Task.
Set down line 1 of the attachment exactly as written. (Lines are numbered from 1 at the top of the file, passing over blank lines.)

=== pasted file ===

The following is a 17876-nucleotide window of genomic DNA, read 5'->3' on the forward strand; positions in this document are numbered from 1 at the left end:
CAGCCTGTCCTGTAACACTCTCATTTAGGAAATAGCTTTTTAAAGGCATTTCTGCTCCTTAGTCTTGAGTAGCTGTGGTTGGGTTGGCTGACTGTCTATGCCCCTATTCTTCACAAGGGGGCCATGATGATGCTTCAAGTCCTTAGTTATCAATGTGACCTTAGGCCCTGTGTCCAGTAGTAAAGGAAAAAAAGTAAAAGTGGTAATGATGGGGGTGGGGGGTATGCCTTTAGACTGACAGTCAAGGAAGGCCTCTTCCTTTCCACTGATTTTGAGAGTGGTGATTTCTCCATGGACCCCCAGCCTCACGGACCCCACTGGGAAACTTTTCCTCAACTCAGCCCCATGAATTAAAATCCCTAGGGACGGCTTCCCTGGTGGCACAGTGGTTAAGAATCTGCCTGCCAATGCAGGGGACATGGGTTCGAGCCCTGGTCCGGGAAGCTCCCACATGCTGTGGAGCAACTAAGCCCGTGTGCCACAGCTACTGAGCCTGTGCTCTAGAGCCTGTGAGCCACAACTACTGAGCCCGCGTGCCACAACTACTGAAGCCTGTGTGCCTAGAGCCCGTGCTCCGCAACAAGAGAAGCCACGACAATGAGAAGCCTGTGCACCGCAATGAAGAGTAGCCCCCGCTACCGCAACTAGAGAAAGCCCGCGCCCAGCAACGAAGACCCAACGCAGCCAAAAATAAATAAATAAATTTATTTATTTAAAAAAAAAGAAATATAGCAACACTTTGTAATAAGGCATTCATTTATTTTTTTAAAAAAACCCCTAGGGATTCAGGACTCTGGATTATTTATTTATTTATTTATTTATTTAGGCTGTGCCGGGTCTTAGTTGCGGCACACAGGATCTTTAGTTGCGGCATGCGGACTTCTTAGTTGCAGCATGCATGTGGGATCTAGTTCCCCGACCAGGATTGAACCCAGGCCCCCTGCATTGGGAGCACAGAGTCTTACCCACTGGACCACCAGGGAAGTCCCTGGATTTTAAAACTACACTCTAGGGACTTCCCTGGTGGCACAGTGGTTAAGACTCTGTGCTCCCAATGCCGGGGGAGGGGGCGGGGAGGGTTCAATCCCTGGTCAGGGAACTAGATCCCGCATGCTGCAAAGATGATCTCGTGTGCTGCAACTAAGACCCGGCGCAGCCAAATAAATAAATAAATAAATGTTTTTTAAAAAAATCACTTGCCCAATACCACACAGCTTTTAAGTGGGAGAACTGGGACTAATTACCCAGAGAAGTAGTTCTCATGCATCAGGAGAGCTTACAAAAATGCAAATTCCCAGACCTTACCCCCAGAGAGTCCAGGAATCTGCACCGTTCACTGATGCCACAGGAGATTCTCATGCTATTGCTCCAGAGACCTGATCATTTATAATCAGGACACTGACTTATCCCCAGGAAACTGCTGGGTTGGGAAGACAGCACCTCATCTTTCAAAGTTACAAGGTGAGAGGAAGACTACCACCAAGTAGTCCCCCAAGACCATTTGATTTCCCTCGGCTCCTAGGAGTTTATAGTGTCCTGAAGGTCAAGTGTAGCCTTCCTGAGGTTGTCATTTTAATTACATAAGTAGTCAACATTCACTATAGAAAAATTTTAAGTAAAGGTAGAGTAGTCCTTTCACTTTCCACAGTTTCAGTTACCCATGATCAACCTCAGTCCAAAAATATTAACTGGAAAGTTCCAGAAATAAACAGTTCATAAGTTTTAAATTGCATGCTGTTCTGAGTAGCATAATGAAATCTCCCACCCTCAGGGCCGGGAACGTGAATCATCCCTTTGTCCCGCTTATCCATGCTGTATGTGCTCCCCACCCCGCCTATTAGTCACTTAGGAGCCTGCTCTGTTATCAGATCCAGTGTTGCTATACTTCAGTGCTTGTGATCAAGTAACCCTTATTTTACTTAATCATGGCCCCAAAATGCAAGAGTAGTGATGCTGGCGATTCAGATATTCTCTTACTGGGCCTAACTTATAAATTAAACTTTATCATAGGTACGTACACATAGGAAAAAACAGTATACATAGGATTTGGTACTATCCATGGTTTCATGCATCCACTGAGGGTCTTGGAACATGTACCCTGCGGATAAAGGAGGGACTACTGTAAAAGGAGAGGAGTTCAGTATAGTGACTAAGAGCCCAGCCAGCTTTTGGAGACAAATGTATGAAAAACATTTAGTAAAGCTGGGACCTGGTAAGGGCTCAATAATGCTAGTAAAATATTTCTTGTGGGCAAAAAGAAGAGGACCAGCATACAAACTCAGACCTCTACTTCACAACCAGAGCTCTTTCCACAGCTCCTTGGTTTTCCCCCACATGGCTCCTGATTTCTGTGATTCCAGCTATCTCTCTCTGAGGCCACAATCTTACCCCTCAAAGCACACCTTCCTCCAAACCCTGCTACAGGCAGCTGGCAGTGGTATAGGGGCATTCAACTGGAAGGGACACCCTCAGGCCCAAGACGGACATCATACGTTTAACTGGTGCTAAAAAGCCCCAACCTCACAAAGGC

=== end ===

The following is a 17876-nucleotide window of genomic DNA, read 5'->3' on the forward strand; positions in this document are numbered from 1 at the left end: